I was working on a fabric file that contains some confidential data (username, password etc…) and wanted to put it on GitHub for backup. Backup the confidential data to a public website will be pretty stupid, so i was looking for a way to solve it.
Since this data is relevant only to the specific project and because i work in a virtualenv, i need the environment variables to be specific to the virtualenv in use, this is the solution i came with:
Apparently virtualenvs has a ~/.virtualenvs/[name]/bin/postactivate. This file looks like this (i currently use zsh):
#!/bin/zsh # This hook is run after this virtualenv is activated.
After this opening we can add our environment variables:
#!/bin/zsh # This hook is run after this virtualenv is activated. export USERNAME="username" export PASSWORD="thisisaverysecretpassword" # etc...
In my script i added a call to the environment variables (very straightforward in Python):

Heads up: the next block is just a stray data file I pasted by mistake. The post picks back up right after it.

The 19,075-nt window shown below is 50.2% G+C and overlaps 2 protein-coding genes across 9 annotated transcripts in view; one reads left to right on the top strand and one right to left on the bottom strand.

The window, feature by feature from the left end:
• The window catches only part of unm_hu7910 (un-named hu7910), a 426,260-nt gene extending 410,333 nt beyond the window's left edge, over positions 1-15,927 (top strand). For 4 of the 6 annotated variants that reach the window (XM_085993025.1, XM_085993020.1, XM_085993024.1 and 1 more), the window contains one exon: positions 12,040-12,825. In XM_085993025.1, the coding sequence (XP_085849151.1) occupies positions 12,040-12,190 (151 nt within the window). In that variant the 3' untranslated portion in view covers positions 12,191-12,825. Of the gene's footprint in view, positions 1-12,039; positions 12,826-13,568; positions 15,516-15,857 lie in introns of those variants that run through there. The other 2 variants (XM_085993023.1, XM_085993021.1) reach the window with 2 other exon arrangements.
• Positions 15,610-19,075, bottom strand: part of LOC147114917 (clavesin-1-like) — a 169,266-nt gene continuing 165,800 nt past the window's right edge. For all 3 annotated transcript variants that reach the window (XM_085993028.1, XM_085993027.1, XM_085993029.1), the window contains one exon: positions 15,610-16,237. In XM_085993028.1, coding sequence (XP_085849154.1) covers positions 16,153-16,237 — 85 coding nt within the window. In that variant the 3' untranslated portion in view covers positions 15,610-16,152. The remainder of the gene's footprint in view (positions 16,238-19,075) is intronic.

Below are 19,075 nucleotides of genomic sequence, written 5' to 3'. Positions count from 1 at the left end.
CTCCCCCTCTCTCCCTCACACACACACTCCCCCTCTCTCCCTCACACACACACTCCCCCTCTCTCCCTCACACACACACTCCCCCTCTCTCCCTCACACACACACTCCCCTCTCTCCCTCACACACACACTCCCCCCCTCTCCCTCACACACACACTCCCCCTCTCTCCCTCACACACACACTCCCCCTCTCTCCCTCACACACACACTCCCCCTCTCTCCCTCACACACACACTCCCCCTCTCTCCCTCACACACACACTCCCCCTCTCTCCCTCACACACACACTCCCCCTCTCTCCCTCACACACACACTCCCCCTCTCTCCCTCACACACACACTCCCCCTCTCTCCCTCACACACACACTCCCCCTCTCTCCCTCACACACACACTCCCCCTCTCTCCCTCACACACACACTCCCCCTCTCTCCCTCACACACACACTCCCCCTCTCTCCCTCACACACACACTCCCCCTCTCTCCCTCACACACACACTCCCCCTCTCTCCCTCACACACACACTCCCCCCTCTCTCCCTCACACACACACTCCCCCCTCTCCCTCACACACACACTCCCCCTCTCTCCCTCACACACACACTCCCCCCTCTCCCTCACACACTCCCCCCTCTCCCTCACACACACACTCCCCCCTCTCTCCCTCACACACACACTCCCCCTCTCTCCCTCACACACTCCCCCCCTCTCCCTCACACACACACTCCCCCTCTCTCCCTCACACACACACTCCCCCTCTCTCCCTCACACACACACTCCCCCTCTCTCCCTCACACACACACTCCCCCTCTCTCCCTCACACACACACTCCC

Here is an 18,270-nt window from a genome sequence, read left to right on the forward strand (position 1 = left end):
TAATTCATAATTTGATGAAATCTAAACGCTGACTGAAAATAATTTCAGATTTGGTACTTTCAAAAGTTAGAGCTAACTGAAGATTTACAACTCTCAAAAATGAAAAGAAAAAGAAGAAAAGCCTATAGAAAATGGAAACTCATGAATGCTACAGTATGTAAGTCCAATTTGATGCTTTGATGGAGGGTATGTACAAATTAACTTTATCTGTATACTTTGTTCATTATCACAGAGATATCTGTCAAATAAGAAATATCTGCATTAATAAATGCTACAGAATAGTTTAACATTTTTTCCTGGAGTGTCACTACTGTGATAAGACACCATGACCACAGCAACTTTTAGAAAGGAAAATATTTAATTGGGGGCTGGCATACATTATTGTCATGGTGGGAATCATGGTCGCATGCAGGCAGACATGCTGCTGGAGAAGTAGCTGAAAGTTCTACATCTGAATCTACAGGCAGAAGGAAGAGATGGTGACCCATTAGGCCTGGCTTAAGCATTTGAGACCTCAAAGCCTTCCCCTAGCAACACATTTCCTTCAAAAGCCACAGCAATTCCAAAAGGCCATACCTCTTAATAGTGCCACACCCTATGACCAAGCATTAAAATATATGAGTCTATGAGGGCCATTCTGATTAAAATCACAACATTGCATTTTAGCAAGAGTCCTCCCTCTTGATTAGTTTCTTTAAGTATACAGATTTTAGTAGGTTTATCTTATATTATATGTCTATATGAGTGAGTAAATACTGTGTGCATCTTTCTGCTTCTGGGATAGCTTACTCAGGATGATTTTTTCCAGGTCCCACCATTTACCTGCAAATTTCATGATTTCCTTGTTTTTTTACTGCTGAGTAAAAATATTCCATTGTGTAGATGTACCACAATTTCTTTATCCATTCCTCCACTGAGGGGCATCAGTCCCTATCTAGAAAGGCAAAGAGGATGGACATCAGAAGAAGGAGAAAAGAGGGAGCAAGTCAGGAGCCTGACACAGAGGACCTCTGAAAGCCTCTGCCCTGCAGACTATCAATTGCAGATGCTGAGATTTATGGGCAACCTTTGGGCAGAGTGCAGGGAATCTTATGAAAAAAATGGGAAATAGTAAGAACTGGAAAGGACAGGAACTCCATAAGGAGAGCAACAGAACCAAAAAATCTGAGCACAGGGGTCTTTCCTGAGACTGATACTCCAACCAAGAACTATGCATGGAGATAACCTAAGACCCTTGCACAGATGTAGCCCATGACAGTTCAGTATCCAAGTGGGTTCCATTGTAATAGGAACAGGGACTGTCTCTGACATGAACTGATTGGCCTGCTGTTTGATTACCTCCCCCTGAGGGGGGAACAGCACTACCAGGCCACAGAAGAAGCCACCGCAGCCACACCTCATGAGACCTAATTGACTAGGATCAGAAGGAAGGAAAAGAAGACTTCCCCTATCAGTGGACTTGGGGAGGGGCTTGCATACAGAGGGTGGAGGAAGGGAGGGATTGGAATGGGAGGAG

import os USERNAME = os.environ['USERNAME'] # or: USERNAME = os.environ.get('USERNAME') PASSWORD = os.environ['PASSWORD'] # or: PASSWORD = os.environ.get('PASSWORD')
Now, if you’d like to remove all the environment variables when deactivating the virtualenv you can use the trick i used here (maybe not the perfect linux solution but it works :)):
at ~/.virtualenvs/[name]/postdeactivate just enter an empty string to each variable used:
#!/bin/zsh # This hook is run after this virtualenv is activated. unset USERNAME unset PASSWORD # etc...
Just remember that even if you don’t edit the postdeactivate file, after rebooting your system all these environment variables will be forgotten.
Hope that it will help someone 🙂